When you think of practicing piano, guitar, violin, or any instrument, what do you think of as the first step? If you're like most people, you might think it's getting your instrument out of the case, tuned, getting seated comfortably behind it, and setting up your music.
You might even think that it means looking over the music that you're going to be learning or practicing that day, keeping an eye out for accidentals, key changes, tempo changes, and any particularly difficult passages.
However, when practicing for mastery, practice begins before you even touch the instrument. It's crucial to listen to quality recordings of the piece you're learning, and listen closely to them whenever possible. It's through these listening sessions you can hear phrasing, tempo shifts, dynamics and more. This is a great way to "pre-learn" a piece before you even begin reading it. Additionally, you can listen to the piece and study the sheet music at the same time.
Once you've listened to the piece thoroughly, you can begin reading through the music. In Suzuki lessons, instructors will often assign specific passages which need extra attention, along with a certain number of repetitions to be played daily. It's crucial to stick to these directions, rather than just running through a piece until you find a mistake and then fixing it and continuing to run through the piece.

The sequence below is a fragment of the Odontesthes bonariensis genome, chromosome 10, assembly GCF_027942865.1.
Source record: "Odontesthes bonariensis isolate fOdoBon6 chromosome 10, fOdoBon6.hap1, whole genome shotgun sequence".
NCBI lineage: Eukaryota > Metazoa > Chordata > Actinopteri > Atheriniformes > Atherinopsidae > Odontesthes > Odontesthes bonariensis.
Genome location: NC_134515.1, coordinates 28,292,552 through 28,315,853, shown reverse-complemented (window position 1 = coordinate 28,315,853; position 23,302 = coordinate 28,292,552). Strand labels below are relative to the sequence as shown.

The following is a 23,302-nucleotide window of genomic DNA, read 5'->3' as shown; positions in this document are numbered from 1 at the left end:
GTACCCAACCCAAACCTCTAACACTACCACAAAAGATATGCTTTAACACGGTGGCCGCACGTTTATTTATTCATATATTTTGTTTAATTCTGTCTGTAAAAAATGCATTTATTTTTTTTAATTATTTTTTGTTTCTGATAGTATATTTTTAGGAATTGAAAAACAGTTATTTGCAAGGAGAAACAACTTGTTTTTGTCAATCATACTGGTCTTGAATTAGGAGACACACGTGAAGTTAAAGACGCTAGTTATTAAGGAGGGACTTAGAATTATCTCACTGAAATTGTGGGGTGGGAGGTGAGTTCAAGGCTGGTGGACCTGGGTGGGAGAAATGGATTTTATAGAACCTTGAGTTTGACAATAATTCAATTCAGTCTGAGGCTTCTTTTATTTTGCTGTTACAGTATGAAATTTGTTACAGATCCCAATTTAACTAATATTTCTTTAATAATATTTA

The reason for this is that when we practice in the run-through method, we practice making mistakes. We learn very well which areas of the piece are tricky for us and often end up building learned stress around those sections, making it more likely that we will make mistakes in those areas in the future.
It's important that we take these tricky passages on as a standalone challenge and practice them until they are reflexive - until we can't make a mistake when we play them. Only then can the piece be run with a level of success and mastery.
Once we've listened to our piece thoroughly and learned all parts of it, especially the tricky passages, mastering the techniques required to play the notes and rhythms, we have reached the first stage of mastering a piece.
In our next installment of this blog series, we'll talk about how the serious student takes their music learning to the next level.